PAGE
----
Bot, Martine; de Jager, Saskia C. A.; MacAleese, Luke; Lagraauw, H. Maxime; van Berkel, Theo J. C.; Quax, Paul H. A.; Kuiper, Johan; Heeren, Ron M. A.; Biessen, Erik A. L.; Bot, Ilze

2013-01-01

221

Effect of chlorhexidine gluconate mouth wash on the plaque microflora in children using intra oral appliances.  

PubMed

The effect of 0.2% chlorhexidine mouth wash (Hexidine) on the plaque microflora was evaluated on children wearing intra oral removable appliances. Plaque samples were collected from the enamel sections, both primary and permanent, mounted on the removable appliances. These appliances were worn by 12 children for one week. Plaque was allowed to accumulate on the in situ test sites and on the adjacent natural dentition. At the end of the experimental period the plaque microflora associated with the enamel sections were compared with that obtained from lingual and interproximal areas of the lower molar teeth. It was also compared with a control group of 12 children without an appliance. In addition, the effect of 0.2% chlorhexidine mouth wash on the plaque microflora for the next 14 days was also determined on both the groups. Although some quantitative difference was found between the proportion of isolates obtained from the different enamel surfaces, it was not statistically significant. There was a statistically significant increase in the isolates of plaque microflora after the insertion of removable appliance in children which decreased significantly with the use of 10 ml of 0.2% chlorhexidine gluconate mouth wash twice a day. The study indicates that the primary and permanent tooth specimens mounted on the intra-oral device collected plaque microflora similar to that present on the adjacent natural dentition and that chlorhexidine gluconate mouth wash therapy is effective in reducing plaque microflora in children with removable appliances. PMID:8634191

Amitha, H; Munshi, A K

1995-01-01

222

Carotid plaque burden predicts cardiovascular death: A prospective, population-based cohort study  

Microsoft Academic Search

Background: Ultrasonographic assessment of plaque in the carotid artery is a recognized non-invasive technique to reveal atherosclerosis. The aim of this study was to investigate whether plaque in the carotid arteries predicted cardiovascular (CV) death independently of traditional CV risk factors in the general population.Methods: In 1993 to 1994, a random sample of 2651 men and women, aged 41, 51,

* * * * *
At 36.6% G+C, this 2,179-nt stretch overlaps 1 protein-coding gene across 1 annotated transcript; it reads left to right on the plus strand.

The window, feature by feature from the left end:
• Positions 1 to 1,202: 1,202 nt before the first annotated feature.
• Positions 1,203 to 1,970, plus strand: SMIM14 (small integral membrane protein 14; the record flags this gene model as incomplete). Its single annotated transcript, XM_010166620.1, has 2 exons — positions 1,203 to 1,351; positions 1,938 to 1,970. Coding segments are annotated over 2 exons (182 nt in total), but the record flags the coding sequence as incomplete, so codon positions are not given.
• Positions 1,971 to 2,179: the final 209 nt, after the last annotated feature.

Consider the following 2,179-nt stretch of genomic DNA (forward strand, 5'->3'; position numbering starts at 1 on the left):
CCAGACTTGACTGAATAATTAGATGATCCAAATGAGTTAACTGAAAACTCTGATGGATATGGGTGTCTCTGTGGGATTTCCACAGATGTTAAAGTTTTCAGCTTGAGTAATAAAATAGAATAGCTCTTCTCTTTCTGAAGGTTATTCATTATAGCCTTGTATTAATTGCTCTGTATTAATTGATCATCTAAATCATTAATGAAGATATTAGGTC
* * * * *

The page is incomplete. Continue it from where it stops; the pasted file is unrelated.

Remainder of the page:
Marina K. Christensen; Michael H. Olsen; Lars T. Jensen; Hans Ibsen

2005-01-01

223

18F-labeled styrylpyridines as PET agents for amyloid plaque imaging  

Microsoft Academic Search

Positron emission tomography (PET) imaging of ?-amyloid (A?) plaques in the brain is a potentially valuable tool for studying the pathophysiology of Alzheimer's disease (AD). It may also be applicable for measuring the effectiveness of therapeutic drugs aimed at lowering A? plaques in the brain. We have successfully reported a series of 18F-labeled fluoropegylated stilbenes for PET imaging studies. Encouraging

Wei Zhang; Mei-Ping Kung; Shunichi Oya; Catherine Hou; Hank F. Kung

2007-01-01

224

18F-Labeled benzylideneaniline derivatives as new ligands for ?-amyloid plaque imaging in Alzheimer's disease  

Microsoft Academic Search

IntroductionNoninvasive early detection of ?-amyloid (A?) plaques might be useful for the treatment of patients with Alzheimer's disease (AD). We herein describe the synthesis of 18F-labeled benzylideneaniline derivatives using a novel labeling approach for imaging A? plaques in AD patients.

Hak Jeong Lee; Jae Min Jeong; Ganesha Rai; Yun-Sang Lee; Young Soo Chang; Young Ju Kim; Hyung Woo Kim; Dong Soo Lee; Jung Key Chung; Inhee Mook-Jung; Myung Chul Lee

2009-01-01

225

Segmentation of wall and plaque in in vitro vascular MR images  

Microsoft Academic Search

Atherosclerosis leads to heart attack and stroke, which are major killers in the western world. These cardiovascular events frequently result from local rupture of vulnerable atherosclerotic plaque. Non-invasive assessment of plaque vulnerability would dramatically change the way in which atherosclerotic disease is diagnosed, monitored, and treated. In this paper, we report a computerized method for segmentation of arterial wall layers

Fuxing Yang; Gerhard Holzapfel; Christian Schulze-Bauer; Rudolf Stollberger; Daniel Thedens; Lizann Bolinger; Alan Stolpen; Milan Sonka

2003-01-01

226

Segmentation of wall and plaque in in vitro vascular MR images